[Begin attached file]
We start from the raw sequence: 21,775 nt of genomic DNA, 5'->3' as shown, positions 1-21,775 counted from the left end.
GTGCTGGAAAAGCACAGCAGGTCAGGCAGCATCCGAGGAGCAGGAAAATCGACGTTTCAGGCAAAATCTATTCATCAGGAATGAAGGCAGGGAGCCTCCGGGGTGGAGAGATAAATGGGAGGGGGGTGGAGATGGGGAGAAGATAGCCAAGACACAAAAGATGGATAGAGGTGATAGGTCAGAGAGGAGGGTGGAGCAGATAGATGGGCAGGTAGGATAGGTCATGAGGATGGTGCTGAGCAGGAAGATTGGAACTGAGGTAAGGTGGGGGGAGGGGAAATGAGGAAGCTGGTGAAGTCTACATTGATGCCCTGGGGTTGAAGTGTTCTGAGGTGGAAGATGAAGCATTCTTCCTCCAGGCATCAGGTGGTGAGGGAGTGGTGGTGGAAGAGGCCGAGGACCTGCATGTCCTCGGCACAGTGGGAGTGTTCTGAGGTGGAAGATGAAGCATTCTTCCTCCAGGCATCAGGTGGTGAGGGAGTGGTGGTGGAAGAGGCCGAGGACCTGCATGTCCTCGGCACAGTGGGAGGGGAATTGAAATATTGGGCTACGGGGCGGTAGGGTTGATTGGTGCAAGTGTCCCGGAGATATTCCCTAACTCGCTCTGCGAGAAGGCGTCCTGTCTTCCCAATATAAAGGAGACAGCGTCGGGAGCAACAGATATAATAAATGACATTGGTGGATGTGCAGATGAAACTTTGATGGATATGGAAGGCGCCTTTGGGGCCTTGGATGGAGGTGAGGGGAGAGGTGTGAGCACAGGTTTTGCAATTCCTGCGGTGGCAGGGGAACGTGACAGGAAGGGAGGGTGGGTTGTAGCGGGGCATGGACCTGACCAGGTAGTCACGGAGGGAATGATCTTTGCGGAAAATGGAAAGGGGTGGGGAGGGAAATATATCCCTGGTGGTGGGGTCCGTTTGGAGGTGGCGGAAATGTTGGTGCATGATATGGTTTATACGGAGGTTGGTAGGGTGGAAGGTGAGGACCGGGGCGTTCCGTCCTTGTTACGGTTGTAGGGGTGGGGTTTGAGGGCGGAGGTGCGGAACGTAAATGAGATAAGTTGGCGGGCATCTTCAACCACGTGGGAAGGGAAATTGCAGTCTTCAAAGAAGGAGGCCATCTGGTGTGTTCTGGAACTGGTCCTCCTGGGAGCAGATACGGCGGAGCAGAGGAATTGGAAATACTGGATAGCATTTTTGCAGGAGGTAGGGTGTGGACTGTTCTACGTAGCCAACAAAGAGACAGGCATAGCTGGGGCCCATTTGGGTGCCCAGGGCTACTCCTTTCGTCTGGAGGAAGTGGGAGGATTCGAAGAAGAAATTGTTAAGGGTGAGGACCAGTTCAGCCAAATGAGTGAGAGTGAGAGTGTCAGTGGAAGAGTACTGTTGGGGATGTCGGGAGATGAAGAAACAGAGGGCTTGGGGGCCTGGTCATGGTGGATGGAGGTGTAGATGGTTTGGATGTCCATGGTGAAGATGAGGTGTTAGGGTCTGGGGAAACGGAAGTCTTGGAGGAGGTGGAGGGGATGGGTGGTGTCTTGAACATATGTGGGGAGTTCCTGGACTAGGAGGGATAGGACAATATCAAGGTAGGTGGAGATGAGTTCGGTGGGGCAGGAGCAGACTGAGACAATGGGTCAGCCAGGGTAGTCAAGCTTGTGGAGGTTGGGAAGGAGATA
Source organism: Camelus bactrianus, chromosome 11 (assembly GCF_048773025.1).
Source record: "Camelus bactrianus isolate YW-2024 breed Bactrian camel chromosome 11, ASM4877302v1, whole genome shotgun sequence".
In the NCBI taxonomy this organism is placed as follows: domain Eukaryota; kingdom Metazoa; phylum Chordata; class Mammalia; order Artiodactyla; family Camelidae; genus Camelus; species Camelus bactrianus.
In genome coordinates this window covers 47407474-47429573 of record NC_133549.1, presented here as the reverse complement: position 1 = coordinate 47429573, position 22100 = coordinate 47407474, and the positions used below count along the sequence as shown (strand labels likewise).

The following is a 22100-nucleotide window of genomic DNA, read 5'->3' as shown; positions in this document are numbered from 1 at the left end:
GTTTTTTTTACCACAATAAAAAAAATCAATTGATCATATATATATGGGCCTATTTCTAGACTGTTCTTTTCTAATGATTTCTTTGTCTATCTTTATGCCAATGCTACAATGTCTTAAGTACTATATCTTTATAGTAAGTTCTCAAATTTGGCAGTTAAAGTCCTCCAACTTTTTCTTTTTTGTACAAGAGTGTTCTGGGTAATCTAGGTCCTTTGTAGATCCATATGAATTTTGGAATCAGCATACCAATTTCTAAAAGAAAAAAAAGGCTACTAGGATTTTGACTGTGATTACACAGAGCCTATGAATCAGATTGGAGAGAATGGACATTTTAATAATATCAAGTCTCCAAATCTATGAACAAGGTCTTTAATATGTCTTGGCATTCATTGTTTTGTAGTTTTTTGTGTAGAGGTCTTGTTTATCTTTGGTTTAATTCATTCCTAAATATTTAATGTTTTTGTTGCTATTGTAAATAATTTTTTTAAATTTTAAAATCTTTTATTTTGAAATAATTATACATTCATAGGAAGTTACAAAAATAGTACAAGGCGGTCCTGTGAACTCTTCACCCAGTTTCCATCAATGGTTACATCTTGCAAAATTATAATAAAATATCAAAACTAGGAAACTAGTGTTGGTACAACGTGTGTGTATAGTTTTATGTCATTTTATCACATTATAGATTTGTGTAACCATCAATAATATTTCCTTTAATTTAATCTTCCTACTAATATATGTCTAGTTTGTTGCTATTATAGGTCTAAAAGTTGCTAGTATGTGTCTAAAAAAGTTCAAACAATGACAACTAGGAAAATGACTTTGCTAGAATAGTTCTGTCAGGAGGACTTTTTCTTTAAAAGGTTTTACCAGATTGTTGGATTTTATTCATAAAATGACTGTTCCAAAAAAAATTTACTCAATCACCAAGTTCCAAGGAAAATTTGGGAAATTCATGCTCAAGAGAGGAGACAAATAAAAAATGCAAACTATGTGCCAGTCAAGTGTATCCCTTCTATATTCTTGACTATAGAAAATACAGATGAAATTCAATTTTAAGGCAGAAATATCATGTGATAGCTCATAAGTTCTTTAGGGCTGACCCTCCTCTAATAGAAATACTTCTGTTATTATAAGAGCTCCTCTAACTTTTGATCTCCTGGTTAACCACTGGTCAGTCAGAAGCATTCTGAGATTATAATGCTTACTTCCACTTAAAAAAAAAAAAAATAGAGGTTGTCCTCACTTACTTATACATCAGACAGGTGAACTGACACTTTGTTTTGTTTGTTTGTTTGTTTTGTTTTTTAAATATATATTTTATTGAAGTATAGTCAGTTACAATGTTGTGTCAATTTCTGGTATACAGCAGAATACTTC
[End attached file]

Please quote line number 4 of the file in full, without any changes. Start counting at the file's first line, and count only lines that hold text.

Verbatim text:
Source record: "Camelus bactrianus isolate YW-2024 breed Bactrian camel chromosome 11, ASM4877302v1, whole genome shotgun sequence".